|The first excerpt represents the element of Air. It speaks of mental influences and the process of thought, and is drawn from Records of a Family of Engineers by Robert Louis Stevenson:
used as the site of the smith's forge, after the beacon should
be fitted up as a barrack; and here also the mortar was to be
mixed and prepared for the building, and it was accordingly
termed the Mortar Gallery.
The landing-master's crew completed the discharging from
the SMEATON of her cargo of the cast-iron rails and timber.
It must not here be omitted to notice that the SMEATON took in
ballast from the Bell Rock, consisting of the shivers or chips
of stone produced by the workmen in preparing the site of the
building, which were now accumulating in great quantities on
the rock. These the boats loaded, after discharging the iron.
|The second excerpt represents the element of Fire. It speaks of emotional influences and base passions, and is drawn from Othello by William Shakespeare:
Iago. And what's he then,
That saies I play the Villaine?
When this aduise is free I giue, and honest,
Proball to thinking, and indeed the course
To win the Moore againe.
For 'tis most easie
Th' inclyning Desdemona to subdue
In any honest Suite. She's fram'd as fruitefull
As the free Elements. And then for her
To win the Moore, were to renownce his Baptisme,
|The third excerpt represents the element of Water. It speaks of pure spiritual influences and feelings of love, and is drawn from An Historical Mystery by Honore de Balzac:
said to Grevin, after getting behind the trunk of a large tree, where
the notary, uneasy at his friend's sudden movement, followed him.
"It is Michu," said Grevin; "I see his red beard."
"Don't let us seem afraid," said Malin, who walked slowly away, saying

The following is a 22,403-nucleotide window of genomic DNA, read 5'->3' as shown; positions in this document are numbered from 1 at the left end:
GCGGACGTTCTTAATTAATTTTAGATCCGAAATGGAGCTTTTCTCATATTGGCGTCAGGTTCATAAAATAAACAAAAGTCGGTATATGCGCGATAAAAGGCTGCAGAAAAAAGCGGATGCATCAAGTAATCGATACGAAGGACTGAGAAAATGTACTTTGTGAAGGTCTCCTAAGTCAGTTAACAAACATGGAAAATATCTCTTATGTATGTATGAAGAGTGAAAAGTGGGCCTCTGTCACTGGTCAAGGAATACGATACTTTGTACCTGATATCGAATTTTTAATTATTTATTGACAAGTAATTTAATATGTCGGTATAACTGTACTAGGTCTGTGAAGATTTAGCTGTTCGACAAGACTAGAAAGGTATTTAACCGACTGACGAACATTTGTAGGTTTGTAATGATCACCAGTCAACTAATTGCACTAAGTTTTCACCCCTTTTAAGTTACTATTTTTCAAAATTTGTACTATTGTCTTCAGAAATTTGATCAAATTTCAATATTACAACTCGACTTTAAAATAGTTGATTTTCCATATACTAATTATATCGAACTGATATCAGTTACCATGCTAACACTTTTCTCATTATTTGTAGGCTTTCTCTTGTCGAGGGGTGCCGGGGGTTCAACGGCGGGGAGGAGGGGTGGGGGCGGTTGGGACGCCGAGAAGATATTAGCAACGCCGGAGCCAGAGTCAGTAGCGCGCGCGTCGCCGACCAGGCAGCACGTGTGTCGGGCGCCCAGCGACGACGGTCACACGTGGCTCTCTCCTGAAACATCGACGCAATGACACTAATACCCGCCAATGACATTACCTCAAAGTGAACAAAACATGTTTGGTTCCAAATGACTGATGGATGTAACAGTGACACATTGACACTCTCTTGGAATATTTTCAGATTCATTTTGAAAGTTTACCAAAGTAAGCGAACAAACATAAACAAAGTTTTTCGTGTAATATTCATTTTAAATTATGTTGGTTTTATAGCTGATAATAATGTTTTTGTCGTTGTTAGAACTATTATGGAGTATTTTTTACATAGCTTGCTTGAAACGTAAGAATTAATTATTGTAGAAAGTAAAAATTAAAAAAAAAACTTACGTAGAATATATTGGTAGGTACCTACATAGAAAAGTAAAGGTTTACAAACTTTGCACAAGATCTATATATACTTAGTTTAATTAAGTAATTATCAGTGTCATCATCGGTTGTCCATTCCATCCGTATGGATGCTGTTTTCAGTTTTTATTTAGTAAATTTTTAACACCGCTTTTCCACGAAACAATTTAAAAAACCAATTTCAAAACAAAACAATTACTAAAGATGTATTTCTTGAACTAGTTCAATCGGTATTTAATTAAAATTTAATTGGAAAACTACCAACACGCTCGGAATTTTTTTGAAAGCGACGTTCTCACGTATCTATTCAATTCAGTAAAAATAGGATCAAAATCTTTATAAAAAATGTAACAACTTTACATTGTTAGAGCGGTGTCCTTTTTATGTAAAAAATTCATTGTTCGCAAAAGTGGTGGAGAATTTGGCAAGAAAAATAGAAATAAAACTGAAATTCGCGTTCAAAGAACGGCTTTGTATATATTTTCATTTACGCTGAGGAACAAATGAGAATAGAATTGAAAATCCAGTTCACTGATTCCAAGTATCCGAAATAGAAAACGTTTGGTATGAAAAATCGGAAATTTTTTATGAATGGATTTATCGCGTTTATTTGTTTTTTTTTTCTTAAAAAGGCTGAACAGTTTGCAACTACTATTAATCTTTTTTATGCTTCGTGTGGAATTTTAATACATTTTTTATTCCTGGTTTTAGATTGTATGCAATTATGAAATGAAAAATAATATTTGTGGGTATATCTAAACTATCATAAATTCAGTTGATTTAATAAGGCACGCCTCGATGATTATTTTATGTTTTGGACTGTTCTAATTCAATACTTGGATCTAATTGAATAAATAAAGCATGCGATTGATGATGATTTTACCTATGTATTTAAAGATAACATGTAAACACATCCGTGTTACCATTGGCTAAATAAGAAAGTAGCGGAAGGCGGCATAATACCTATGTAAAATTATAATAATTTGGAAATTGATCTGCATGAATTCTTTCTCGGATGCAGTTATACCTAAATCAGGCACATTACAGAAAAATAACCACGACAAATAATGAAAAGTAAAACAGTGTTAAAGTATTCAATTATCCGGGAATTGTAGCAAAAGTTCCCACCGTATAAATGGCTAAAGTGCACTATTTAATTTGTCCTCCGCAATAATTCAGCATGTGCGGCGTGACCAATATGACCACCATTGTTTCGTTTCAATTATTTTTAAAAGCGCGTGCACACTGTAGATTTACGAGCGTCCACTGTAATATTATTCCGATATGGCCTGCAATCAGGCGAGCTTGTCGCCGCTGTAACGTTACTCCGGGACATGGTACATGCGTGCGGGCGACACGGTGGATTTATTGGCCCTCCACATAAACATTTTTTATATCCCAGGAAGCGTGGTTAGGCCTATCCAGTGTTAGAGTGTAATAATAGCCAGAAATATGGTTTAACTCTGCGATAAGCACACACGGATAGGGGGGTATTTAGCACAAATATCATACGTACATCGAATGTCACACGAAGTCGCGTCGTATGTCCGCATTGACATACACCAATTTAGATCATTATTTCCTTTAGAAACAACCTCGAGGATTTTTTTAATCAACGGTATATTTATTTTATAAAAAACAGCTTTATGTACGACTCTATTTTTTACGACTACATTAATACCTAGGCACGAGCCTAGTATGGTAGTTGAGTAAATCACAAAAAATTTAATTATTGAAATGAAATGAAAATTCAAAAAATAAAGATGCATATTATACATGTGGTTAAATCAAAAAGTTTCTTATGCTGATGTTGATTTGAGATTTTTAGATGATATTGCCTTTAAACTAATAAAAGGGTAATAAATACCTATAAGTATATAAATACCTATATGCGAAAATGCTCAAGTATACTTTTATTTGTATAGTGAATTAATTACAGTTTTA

at intervals: "Why is that man so bitter against the owners of this
property? It was not you he was covering. If he overheard us he had
better ask the prayers of the congregation! Who the devil would have
thought of looking up into the trees!"
"There's always something to learn," said the notary. "But he was a
good distance off, and we spoke low."
"I shall tell Corentin about it," replied Malin.
|The fourth excerpt represents the element of Earth. It speaks of physical influences and the impact of the unseen on the visible world, and is drawn from The School For Scandal by Richard Brinsley Sheridan:
CHARLES. And there are two brothers of his, William and Walter Blunt,
Esquires, both members of Parliament, and noted speakers; and, what's
very extraordinary, I believe, this is the first time they were ever
bought or sold.
SIR OLIVER. That is very extraordinary, indeed! I'll take them at
your own price, for the honour of Parliament.
CARELESS. Well said, little Premium! I'll knock them down at forty.
CHARLES. Here's a jolly fellow--I don't know what relation, but
he was mayor of Norwich: take him at eight pounds.
SIR OLIVER. No, no; six will do for the mayor.
CHARLES. Come, make it guineas, and I'll throw you the two aldermen